It was another win for Ole Gunnar Solskjaer and Manchester United as the Red Devils took on Leicester City in the Premier League. Leicester, who had taken points off league leaders Liverpool earlier in the week, took the game to Manchester United, resulting in a difficult 90 minutes for Solskjaer. In this tactical analysis, we will focus on one of the game’s key battles.
Manchester United made four changes to their starting lineup versus Burnley. Andreas Pereira was dropped in favour of Ander Herrera, Romelu Lukaku gave way for Jesse Lingard, Eric Bailly came in for Phil Jones, and Alexis Sanchez was given the start ahead of Juan Mata. Solskjaer opted to revert to a system that utilised Jesse Lingard as a false nine, pushing Rashford and Sanchez as two high and wide strikers.
Leicester made one change from their trip to Anfield, dropping Marc Albrighton for Harvey Barnes. Instead of playing a 4-4-1-1 as they did against Liverpool, Leicester went for a more offensive 4-2-3-1. James Maddison came inside from the left to play behind Jamie Vardy. Harvey Barnes took his spot on the left side.
Neutralising Jamie Vardy
While only registering seven goals and three assists this season, Jamie Vardy has proved dangerous against top-six teams. Before facing Manchester United, he had scored 13 goals in his last 17 appearances versus Manchester United, Chelsea, Manchester City, Arsenal, Tottenham, and Liverpool.
But of the 22 players who started the match, only Kasper Schmeichel had fewer touches than the English striker. Throughout the game, Bailly and Lindelof haunted Vardy, giving him no space to receive the ball.
Many of Vardy’s goals come from finding pockets of space between defenders then exploding into empty space within the 18-yard-box. But in this game, Bailly and Lindelof stayed so compact that Vardy really had no space to find. Let’s take a closer look at how the defensive partnership set up to neutralise Leicester’s biggest threat.
In the above image, we see how Bailly and Lindelof stay tight together. There is no option for a pass into the English forward. Should a pass come in, Lindelof could step in to intercept or make a challenge. Bailly would hold his position to sweep up any loose balls.
Even while Demarai Gray sits wider on the line of the last defender, Bailly and Lindelof stay focused on Vardy. In this Leicester attack, the ball eventually moves out Gray, but still, Bailly and Lindelof focus on their man. When the ball is played into the box Lindelof is well positioned to head it out.
What did the note say?
In the 84th minute, Kelechi Iheanacho replaced Nampalys Mendy. But before he came onto the field, Iheanacho was handed a note by Leicester manager Claude Puel. Iheanacho handed the note to Jamie Vardy. We can’t know 100 percent what the note said, but after the 84th minute Vardy found more space for himself
When Leicester attacked wide areas, Vardy would drive into space, pulling Lindelof and Bailly with him. As soon as he had committed his defenders, he would pull back into space, leaving himself unmarked.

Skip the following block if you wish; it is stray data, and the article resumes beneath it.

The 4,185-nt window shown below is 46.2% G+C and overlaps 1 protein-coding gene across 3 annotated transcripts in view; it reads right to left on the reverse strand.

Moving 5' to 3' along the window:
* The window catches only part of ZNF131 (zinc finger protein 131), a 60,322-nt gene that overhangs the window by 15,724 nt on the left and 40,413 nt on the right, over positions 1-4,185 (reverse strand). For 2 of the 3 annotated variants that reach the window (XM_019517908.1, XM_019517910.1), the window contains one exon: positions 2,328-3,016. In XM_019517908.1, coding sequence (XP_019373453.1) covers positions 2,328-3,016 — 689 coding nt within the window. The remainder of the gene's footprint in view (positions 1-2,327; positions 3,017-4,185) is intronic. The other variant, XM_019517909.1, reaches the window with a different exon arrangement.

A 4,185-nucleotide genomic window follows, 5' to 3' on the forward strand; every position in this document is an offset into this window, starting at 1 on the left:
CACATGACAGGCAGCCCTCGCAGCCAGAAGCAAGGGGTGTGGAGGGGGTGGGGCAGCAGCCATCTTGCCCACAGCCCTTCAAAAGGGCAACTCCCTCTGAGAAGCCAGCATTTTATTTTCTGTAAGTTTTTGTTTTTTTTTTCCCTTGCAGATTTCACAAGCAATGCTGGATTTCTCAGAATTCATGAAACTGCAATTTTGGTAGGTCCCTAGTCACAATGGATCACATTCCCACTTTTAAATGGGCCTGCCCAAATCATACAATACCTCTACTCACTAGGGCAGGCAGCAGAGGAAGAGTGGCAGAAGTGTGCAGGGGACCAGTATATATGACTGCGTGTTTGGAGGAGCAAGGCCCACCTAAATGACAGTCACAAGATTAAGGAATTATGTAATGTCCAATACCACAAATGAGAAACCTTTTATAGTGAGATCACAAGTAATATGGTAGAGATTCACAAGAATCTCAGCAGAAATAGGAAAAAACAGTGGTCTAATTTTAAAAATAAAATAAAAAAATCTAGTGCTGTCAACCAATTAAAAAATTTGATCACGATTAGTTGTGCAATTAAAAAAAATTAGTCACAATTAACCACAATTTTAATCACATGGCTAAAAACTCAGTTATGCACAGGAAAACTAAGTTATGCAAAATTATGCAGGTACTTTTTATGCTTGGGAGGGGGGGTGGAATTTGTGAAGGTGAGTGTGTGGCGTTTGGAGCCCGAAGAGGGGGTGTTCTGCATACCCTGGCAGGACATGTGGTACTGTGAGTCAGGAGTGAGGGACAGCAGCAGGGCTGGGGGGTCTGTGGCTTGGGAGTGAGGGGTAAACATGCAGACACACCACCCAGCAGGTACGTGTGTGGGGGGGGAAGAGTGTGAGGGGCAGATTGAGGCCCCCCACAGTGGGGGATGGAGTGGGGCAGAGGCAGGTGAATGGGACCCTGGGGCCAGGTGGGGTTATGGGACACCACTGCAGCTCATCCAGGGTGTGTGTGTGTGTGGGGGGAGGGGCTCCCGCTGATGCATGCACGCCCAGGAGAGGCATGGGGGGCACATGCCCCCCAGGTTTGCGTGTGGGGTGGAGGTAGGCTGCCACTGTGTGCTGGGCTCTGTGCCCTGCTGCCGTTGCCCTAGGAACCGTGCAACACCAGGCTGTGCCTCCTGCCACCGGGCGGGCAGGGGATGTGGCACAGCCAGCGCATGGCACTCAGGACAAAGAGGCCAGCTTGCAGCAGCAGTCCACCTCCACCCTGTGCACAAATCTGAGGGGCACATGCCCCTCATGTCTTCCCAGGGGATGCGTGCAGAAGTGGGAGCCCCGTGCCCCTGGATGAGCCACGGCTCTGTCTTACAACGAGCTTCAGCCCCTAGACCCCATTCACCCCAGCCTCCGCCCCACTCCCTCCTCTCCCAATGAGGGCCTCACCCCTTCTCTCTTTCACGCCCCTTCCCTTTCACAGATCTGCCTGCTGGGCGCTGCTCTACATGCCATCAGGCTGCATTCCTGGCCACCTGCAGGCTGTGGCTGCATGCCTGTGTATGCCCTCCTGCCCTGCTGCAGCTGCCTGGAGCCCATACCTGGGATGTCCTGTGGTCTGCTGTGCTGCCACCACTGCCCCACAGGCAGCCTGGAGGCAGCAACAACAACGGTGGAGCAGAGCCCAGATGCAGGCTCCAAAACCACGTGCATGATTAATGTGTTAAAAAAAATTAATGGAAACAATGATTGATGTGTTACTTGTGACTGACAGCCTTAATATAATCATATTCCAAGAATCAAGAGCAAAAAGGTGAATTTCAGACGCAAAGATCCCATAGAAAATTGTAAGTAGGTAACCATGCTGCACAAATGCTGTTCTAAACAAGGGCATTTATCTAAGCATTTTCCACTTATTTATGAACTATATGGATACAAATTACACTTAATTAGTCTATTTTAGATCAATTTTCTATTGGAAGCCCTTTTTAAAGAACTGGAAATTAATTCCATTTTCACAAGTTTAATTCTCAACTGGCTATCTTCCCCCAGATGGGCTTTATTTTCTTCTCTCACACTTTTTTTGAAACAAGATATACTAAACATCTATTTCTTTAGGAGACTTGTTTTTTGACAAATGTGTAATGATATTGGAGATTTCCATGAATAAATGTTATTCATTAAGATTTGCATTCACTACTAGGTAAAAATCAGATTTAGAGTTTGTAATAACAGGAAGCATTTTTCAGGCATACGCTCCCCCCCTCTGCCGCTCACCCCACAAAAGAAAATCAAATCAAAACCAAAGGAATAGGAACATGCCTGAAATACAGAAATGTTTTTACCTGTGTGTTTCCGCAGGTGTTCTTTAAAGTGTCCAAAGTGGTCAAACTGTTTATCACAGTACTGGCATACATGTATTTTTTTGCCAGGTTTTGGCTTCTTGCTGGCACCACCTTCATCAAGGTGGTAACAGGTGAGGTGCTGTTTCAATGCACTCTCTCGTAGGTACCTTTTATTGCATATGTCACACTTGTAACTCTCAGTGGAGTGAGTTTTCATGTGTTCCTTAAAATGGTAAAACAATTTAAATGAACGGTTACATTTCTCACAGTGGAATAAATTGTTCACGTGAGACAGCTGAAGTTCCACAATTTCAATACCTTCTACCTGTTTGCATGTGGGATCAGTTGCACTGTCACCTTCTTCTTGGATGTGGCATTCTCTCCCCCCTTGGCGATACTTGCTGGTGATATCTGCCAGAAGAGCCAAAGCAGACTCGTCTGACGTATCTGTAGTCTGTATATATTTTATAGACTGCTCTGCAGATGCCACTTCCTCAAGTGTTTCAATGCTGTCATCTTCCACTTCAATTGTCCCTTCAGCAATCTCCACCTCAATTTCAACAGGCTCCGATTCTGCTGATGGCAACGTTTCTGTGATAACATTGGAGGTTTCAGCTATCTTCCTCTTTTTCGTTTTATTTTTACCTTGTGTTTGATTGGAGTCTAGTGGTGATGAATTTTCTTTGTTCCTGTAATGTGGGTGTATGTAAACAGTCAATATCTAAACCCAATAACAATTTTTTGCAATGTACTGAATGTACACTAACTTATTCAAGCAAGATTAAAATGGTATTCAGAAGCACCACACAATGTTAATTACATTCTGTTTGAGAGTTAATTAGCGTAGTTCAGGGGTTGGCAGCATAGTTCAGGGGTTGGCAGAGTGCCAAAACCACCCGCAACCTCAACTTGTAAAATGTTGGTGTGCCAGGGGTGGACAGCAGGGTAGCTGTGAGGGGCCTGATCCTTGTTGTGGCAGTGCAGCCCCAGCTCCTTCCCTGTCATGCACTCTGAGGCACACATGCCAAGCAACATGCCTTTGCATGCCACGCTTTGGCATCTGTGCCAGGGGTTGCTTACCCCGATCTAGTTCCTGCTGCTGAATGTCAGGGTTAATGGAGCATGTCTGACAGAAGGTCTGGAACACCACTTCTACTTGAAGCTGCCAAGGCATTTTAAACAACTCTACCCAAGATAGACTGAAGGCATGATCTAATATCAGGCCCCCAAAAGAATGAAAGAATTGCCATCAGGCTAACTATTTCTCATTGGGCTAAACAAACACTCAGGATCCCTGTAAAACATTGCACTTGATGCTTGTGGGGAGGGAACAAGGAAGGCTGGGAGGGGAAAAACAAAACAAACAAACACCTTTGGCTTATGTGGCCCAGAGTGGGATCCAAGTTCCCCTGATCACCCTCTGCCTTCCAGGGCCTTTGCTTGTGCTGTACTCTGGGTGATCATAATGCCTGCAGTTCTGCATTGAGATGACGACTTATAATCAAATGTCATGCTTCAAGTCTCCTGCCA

Late in the game, Harvey Barnes chases a pass down the left side of the field. Eric Bailly must defend the wide area which creates distance between himself and Lindelof. Vardy recognises the rare 1v1 opportunity and decides to commit Lindelof by pulling him inside creating space behind to run into.
After committing Lindelof one direction, Vardy pulls back into the open space. Lindelof does well to pick up his run, but in doing so, creates more distance between himself and Eric Bailly. Leicester are now in a 3v3 situation with Luke Shaw tracking the run of Kelechi Iheanacho in the centre of the park.
Recognising that Lindelof must continue his run into space, he stops his run, creating distance between himself and his marker. If Lindelof were to step back into the space that Vardy occupied, it would create dangerous space for Iheanacho to run into.
Harvey Barnes effectively finds the pass to Vardy, who squanders one of the only good chances he, or any other Leicester player, had during the match. The goalscoring opportunity came after the striker held his run in the box, avoiding the temptation to run into open space behind the defensive line.
As stated earlier, the note from Puel to Vardy could have said anything. But given Vardy’s positioning, it likely directed him to occupy space in front of the defenders rather than behind it.
While United won the game with brilliant linkup play between Paul Pogba and Marcu Rashford, it was the partnership between Eric Bailly and Victor Lindelof that ensured all three points. Had Claude Puel given Vardy instruction to find alternative space earlier in the match, he could have created more goalscoring opportunities for himself.
After getting back to winning ways, Manchester United will be thrilled to face bottom feeders Fulham next week. Ole Gunnar Solskjaer will be happy with a solid defensive performance today and will hope his attacking players can put further pressure on Chelsea in Premier League Matchday 26.
Leicester, on the other hand, will face their third top-six test in a row, travelling to Wembley to face Tottenham. Tottenham have narrowly won their last three games, meaning Jamie Vardy will look to continue his fantastic record again top-six opposition and help the Foxes climb up the table.
If you love tactical analysis, then you’ll love the digital magazines from totalfootballanalysis.com – a guaranteed 100+ pages of pure tactical analysis covering topics from the Premier League, Serie A, La Liga, Bundesliga and many, many more. Buy your copy of the January issue for just ₤4.99 here, or even better sign up for a ₤50 annual membership (12 monthly issues plus the annual review) right here.